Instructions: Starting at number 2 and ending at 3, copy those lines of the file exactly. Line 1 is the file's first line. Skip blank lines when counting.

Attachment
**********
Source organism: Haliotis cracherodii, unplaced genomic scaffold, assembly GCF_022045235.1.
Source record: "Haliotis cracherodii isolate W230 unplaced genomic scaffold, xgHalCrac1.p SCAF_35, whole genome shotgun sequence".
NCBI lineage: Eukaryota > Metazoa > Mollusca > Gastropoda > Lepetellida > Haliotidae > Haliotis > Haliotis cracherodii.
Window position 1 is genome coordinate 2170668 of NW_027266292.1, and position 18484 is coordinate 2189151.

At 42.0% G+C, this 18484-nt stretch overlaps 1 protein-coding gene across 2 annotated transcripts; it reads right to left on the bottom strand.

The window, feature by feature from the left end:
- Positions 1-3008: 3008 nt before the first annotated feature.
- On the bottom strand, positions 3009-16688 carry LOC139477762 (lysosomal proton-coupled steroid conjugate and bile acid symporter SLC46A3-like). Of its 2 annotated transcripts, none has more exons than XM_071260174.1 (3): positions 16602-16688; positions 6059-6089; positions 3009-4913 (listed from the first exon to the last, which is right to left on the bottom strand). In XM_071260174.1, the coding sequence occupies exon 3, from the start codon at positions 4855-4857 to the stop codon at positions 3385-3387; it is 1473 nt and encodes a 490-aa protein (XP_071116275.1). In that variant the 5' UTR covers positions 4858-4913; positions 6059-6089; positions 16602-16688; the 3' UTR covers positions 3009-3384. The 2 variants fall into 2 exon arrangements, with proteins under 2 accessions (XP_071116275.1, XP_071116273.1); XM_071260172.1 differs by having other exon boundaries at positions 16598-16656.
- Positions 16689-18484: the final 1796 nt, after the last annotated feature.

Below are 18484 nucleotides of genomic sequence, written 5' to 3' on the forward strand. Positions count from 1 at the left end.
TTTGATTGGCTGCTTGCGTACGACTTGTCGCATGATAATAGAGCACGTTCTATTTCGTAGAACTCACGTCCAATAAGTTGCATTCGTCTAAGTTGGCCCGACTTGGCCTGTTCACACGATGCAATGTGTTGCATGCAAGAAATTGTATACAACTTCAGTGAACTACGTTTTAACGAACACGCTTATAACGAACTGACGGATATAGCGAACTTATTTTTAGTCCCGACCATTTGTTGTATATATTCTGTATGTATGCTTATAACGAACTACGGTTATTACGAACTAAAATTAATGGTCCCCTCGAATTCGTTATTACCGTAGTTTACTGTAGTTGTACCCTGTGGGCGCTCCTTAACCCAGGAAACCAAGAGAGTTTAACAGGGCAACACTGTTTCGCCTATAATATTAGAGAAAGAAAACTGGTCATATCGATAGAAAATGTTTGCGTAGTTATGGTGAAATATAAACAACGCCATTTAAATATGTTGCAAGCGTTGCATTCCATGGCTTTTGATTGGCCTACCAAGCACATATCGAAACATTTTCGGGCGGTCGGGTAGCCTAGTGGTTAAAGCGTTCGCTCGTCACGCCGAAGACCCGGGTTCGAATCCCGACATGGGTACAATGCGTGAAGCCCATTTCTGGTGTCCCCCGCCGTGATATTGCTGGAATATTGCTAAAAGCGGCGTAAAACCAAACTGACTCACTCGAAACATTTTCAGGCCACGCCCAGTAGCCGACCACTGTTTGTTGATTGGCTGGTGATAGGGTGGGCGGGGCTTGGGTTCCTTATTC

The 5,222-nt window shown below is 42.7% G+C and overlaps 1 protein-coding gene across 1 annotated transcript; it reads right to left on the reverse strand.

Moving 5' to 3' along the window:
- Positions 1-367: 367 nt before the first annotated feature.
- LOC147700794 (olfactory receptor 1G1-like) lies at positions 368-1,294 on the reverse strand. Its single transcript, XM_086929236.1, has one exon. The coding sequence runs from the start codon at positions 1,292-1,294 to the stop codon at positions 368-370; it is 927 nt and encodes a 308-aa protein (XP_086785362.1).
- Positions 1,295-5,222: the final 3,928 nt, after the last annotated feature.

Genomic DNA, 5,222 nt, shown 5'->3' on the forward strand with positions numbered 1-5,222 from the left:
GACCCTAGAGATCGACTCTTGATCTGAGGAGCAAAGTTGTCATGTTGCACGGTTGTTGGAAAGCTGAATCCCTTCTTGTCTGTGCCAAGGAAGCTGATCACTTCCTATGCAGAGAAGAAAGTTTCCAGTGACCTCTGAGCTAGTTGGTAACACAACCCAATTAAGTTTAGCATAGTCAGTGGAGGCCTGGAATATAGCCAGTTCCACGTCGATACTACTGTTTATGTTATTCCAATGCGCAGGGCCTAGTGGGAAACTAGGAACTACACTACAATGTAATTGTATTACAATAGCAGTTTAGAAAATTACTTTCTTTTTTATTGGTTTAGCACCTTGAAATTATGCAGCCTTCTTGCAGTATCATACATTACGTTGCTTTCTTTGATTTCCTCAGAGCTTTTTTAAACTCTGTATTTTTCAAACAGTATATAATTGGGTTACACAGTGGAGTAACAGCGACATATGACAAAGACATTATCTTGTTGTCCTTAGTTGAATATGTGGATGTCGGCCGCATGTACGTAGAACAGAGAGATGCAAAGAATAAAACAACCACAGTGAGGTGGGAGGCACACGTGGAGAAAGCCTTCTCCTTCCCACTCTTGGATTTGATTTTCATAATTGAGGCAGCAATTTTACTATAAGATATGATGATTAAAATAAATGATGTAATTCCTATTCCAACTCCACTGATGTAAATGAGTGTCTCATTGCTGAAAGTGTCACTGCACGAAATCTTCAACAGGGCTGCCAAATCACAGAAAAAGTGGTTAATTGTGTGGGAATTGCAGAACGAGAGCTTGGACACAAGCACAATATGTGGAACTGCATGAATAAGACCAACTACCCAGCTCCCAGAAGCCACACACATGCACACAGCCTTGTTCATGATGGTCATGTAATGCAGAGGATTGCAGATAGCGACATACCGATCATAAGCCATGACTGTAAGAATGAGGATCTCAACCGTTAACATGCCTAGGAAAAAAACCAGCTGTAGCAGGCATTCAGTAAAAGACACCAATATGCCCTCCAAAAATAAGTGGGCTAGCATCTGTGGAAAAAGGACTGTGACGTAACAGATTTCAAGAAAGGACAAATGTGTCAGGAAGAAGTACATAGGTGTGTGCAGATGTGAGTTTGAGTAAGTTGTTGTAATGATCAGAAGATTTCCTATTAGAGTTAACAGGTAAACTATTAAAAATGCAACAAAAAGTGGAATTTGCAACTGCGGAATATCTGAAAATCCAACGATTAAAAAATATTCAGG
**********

Source record: "Haliotis cracherodii isolate W230 unplaced genomic scaffold, xgHalCrac1.p SCAF_35, whole genome shotgun sequence".
NCBI lineage: Eukaryota > Metazoa > Mollusca > Gastropoda > Lepetellida > Haliotidae > Haliotis > Haliotis cracherodii.